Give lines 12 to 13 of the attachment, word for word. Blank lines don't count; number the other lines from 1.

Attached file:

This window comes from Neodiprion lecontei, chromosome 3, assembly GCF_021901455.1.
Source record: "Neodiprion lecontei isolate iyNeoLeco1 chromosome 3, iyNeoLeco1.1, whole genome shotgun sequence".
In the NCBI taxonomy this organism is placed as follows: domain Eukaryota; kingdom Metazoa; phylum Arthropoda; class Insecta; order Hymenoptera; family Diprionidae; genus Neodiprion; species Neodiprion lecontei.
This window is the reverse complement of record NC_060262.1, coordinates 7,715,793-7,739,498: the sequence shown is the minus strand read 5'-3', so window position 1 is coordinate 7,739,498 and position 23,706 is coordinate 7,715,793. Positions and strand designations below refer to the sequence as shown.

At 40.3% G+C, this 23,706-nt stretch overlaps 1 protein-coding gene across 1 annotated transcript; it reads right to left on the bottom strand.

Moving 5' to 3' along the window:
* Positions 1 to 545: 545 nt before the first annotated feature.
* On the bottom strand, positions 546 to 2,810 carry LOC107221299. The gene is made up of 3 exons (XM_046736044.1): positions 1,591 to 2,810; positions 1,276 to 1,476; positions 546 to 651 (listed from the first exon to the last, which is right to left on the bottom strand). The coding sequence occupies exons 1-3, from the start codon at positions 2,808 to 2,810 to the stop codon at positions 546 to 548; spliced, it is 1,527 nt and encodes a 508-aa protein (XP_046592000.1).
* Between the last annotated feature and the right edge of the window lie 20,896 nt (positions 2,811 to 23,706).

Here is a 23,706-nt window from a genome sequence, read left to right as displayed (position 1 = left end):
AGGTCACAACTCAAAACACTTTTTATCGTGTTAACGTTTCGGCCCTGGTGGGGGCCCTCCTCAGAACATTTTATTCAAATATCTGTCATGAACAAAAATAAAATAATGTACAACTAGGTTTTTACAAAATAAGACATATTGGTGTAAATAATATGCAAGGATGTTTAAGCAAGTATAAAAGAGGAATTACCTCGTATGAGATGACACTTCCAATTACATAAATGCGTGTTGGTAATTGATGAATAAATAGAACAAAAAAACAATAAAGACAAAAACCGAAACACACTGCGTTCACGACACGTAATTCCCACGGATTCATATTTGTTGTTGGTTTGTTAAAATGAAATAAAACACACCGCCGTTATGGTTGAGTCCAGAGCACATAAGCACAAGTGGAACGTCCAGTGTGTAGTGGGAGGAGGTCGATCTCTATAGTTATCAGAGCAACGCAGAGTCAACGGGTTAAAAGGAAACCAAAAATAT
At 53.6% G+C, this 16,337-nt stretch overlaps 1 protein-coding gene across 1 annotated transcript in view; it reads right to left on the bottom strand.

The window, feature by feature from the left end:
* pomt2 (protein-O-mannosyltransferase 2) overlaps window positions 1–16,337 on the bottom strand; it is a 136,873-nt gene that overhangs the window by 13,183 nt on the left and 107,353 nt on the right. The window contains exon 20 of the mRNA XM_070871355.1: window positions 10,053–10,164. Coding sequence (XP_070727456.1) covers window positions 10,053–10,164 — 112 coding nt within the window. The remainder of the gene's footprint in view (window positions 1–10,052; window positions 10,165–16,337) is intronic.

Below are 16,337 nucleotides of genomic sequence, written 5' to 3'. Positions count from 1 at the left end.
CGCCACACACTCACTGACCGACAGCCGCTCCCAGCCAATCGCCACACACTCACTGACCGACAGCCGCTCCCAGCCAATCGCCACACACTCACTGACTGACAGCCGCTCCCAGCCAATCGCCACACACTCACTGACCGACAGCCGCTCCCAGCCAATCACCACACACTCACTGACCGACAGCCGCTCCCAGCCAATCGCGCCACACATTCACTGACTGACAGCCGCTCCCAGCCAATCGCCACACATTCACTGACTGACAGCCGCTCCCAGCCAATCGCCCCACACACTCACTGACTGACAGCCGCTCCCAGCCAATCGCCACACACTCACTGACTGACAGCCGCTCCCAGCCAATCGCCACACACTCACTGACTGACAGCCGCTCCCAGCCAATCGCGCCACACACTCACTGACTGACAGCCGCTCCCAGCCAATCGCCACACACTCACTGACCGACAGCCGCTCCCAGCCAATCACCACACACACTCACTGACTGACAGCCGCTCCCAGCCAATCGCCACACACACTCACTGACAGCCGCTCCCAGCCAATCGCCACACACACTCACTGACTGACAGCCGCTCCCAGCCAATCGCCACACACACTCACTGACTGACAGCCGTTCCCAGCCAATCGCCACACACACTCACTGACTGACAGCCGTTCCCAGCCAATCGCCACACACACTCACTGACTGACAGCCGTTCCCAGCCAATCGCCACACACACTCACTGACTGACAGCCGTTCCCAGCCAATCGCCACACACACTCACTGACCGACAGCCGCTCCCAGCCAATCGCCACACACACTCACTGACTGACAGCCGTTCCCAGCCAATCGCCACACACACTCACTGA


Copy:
At 53.6% G+C, this 16,337-nt stretch overlaps 1 protein-coding gene across 1 annotated transcript in view; it reads right to left on the bottom strand.

The window, feature by feature from the left end: